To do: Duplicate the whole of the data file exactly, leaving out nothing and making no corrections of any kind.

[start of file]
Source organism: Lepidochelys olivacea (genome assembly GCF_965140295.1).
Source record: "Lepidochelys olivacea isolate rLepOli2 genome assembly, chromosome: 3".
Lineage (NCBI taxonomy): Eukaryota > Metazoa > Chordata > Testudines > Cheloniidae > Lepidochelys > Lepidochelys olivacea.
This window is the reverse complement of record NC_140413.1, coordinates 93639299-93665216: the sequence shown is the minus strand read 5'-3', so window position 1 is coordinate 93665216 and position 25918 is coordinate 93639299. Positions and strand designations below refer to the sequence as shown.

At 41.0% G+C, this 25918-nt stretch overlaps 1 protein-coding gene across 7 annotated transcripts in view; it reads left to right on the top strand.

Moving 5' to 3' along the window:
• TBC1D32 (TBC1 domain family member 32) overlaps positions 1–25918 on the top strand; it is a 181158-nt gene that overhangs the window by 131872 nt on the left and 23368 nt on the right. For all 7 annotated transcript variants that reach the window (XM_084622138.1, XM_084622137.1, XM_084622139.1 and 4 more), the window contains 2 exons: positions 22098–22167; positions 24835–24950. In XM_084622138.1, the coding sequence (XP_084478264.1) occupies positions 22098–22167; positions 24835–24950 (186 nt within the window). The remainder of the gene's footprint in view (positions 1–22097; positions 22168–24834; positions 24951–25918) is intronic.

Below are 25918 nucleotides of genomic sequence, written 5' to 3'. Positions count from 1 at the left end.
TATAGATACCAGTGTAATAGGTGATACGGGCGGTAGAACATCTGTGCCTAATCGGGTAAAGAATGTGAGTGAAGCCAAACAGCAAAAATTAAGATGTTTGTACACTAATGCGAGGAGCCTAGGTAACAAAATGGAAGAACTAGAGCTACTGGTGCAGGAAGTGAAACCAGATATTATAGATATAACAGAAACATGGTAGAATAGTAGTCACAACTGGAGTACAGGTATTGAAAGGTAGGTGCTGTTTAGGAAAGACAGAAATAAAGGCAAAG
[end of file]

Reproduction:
Source organism: Lepidochelys olivacea (genome assembly GCF_965140295.1).
Source record: "Lepidochelys olivacea isolate rLepOli2 genome assembly, chromosome: 3".
Lineage (NCBI taxonomy): Eukaryota > Metazoa > Chordata > Testudines > Cheloniidae > Lepidochelys > Lepidochelys olivacea.
This window is the reverse complement of record NC_140413.1, coordinates 93639299-93665216: the sequence shown is the minus strand read 5'-3', so window position 1 is coordinate 93665216 and position 25918 is coordinate 93639299. Positions and strand designations below refer to the sequence as shown.

At 41.0% G+C, this 25918-nt stretch overlaps 1 protein-coding gene across 7 annotated transcripts in view; it reads left to right on the top strand.

Moving 5' to 3' along the window:
• TBC1D32 (TBC1 domain family member 32) overlaps positions 1–25918 on the top strand; it is a 181158-nt gene that overhangs the window by 131872 nt on the left and 23368 nt on the right. For all 7 annotated transcript variants that reach the window (XM_084622138.1, XM_084622137.1, XM_084622139.1 and 4 more), the window contains 2 exons: positions 22098–22167; positions 24835–24950. In XM_084622138.1, the coding sequence (XP_084478264.1) occupies positions 22098–22167; positions 24835–24950 (186 nt within the window). The remainder of the gene's footprint in view (positions 1–22097; positions 22168–24834; positions 24951–25918) is intronic.

Below are 25918 nucleotides of genomic sequence, written 5' to 3'. Positions count from 1 at the left end.
TATAGATACCAGTGTAATAGGTGATACGGGCGGTAGAACATCTGTGCCTAATCGGGTAAAGAATGTGAGTGAAGCCAAACAGCAAAAATTAAGATGTTTGTACACTAATGCGAGGAGCCTAGGTAACAAAATGGAAGAACTAGAGCTACTGGTGCAGGAAGTGAAACCAGATATTATAGATATAACAGAAACATGGTAGAATAGTAGTCACAACTGGAGTACAGGTATTGAAAGGTAGGTGCTGTTTAGGAAAGACAGAAATAAAGGCAAAG